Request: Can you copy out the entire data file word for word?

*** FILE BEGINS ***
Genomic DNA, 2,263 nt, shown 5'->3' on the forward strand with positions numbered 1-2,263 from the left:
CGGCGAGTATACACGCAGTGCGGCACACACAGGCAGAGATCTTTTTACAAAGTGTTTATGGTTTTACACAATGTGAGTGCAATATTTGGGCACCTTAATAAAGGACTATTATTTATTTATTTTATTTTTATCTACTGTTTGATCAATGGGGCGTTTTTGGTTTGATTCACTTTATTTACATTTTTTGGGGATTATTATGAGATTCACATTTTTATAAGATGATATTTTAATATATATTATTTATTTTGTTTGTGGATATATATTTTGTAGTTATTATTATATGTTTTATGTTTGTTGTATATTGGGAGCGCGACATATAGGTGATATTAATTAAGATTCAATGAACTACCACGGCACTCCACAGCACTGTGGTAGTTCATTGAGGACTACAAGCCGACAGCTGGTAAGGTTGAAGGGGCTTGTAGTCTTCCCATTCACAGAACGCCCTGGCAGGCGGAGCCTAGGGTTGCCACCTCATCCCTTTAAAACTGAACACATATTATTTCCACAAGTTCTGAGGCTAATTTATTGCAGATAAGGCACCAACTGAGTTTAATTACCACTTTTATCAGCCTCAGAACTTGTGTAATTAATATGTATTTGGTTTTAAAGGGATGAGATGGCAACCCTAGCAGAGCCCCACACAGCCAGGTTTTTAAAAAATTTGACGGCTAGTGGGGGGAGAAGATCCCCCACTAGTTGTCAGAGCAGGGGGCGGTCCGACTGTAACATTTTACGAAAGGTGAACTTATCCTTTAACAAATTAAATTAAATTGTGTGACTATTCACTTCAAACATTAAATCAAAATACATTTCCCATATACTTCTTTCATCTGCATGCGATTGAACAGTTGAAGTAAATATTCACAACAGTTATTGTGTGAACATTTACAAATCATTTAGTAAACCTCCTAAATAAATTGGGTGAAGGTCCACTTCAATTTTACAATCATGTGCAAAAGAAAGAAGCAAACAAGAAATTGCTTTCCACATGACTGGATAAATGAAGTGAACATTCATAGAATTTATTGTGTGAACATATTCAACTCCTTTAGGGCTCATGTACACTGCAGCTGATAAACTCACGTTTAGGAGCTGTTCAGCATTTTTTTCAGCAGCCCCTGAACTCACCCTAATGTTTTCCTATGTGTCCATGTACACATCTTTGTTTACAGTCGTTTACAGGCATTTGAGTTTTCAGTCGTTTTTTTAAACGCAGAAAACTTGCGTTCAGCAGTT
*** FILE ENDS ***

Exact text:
Genomic DNA, 2,263 nt, shown 5'->3' on the forward strand with positions numbered 1-2,263 from the left:
CGGCGAGTATACACGCAGTGCGGCACACACAGGCAGAGATCTTTTTACAAAGTGTTTATGGTTTTACACAATGTGAGTGCAATATTTGGGCACCTTAATAAAGGACTATTATTTATTTATTTTATTTTTATCTACTGTTTGATCAATGGGGCGTTTTTGGTTTGATTCACTTTATTTACATTTTTTGGGGATTATTATGAGATTCACATTTTTATAAGATGATATTTTAATATATATTATTTATTTTGTTTGTGGATATATATTTTGTAGTTATTATTATATGTTTTATGTTTGTTGTATATTGGGAGCGCGACATATAGGTGATATTAATTAAGATTCAATGAACTACCACGGCACTCCACAGCACTGTGGTAGTTCATTGAGGACTACAAGCCGACAGCTGGTAAGGTTGAAGGGGCTTGTAGTCTTCCCATTCACAGAACGCCCTGGCAGGCGGAGCCTAGGGTTGCCACCTCATCCCTTTAAAACTGAACACATATTATTTCCACAAGTTCTGAGGCTAATTTATTGCAGATAAGGCACCAACTGAGTTTAATTACCACTTTTATCAGCCTCAGAACTTGTGTAATTAATATGTATTTGGTTTTAAAGGGATGAGATGGCAACCCTAGCAGAGCCCCACACAGCCAGGTTTTTAAAAAATTTGACGGCTAGTGGGGGGAGAAGATCCCCCACTAGTTGTCAGAGCAGGGGGCGGTCCGACTGTAACATTTTACGAAAGGTGAACTTATCCTTTAACAAATTAAATTAAATTGTGTGACTATTCACTTCAAACATTAAATCAAAATACATTTCCCATATACTTCTTTCATCTGCATGCGATTGAACAGTTGAAGTAAATATTCACAACAGTTATTGTGTGAACATTTACAAATCATTTAGTAAACCTCCTAAATAAATTGGGTGAAGGTCCACTTCAATTTTACAATCATGTGCAAAAGAAAGAAGCAAACAAGAAATTGCTTTCCACATGACTGGATAAATGAAGTGAACATTCATAGAATTTATTGTGTGAACATATTCAACTCCTTTAGGGCTCATGTACACTGCAGCTGATAAACTCACGTTTAGGAGCTGTTCAGCATTTTTTTCAGCAGCCCCTGAACTCACCCTAATGTTTTCCTATGTGTCCATGTACACATCTTTGTTTACAGTCGTTTACAGGCATTTGAGTTTTCAGTCGTTTTTTTAAACGCAGAAAACTTGCGTTCAGCAGTT